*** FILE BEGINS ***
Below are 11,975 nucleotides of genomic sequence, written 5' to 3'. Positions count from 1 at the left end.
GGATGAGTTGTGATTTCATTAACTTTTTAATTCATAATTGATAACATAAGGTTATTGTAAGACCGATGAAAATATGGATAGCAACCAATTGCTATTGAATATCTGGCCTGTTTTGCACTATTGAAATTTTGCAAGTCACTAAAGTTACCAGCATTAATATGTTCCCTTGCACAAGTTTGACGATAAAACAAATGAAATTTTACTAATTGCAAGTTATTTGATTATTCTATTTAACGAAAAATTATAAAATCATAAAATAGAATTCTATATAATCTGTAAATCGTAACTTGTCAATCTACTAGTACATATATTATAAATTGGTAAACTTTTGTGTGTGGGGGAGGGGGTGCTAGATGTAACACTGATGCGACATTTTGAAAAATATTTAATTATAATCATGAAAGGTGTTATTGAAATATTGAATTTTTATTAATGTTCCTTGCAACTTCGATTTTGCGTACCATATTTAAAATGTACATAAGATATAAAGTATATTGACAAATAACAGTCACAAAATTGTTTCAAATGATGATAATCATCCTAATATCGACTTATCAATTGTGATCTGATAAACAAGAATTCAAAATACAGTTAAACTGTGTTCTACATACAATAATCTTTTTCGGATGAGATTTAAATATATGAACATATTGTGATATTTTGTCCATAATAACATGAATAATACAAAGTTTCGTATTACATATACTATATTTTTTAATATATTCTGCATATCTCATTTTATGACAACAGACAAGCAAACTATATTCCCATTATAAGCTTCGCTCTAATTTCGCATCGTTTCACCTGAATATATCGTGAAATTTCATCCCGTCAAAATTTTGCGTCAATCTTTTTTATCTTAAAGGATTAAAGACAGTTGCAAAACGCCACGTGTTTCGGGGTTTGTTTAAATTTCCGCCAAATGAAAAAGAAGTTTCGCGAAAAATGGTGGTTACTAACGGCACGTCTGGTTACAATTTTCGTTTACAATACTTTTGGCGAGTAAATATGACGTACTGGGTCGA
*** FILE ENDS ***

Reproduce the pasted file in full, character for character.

Below are 11,975 nucleotides of genomic sequence, written 5' to 3'. Positions count from 1 at the left end.
GGATGAGTTGTGATTTCATTAACTTTTTAATTCATAATTGATAACATAAGGTTATTGTAAGACCGATGAAAATATGGATAGCAACCAATTGCTATTGAATATCTGGCCTGTTTTGCACTATTGAAATTTTGCAAGTCACTAAAGTTACCAGCATTAATATGTTCCCTTGCACAAGTTTGACGATAAAACAAATGAAATTTTACTAATTGCAAGTTATTTGATTATTCTATTTAACGAAAAATTATAAAATCATAAAATAGAATTCTATATAATCTGTAAATCGTAACTTGTCAATCTACTAGTACATATATTATAAATTGGTAAACTTTTGTGTGTGGGGGAGGGGGTGCTAGATGTAACACTGATGCGACATTTTGAAAAATATTTAATTATAATCATGAAAGGTGTTATTGAAATATTGAATTTTTATTAATGTTCCTTGCAACTTCGATTTTGCGTACCATATTTAAAATGTACATAAGATATAAAGTATATTGACAAATAACAGTCACAAAATTGTTTCAAATGATGATAATCATCCTAATATCGACTTATCAATTGTGATCTGATAAACAAGAATTCAAAATACAGTTAAACTGTGTTCTACATACAATAATCTTTTTCGGATGAGATTTAAATATATGAACATATTGTGATATTTTGTCCATAATAACATGAATAATACAAAGTTTCGTATTACATATACTATATTTTTTAATATATTCTGCATATCTCATTTTATGACAACAGACAAGCAAACTATATTCCCATTATAAGCTTCGCTCTAATTTCGCATCGTTTCACCTGAATATATCGTGAAATTTCATCCCGTCAAAATTTTGCGTCAATCTTTTTTATCTTAAAGGATTAAAGACAGTTGCAAAACGCCACGTGTTTCGGGGTTTGTTTAAATTTCCGCCAAATGAAAAAGAAGTTTCGCGAAAAATGGTGGTTACTAACGGCACGTCTGGTTACAATTTTCGTTTACAATACTTTTGGCGAGTAAATATGACGTACTGGGTCGA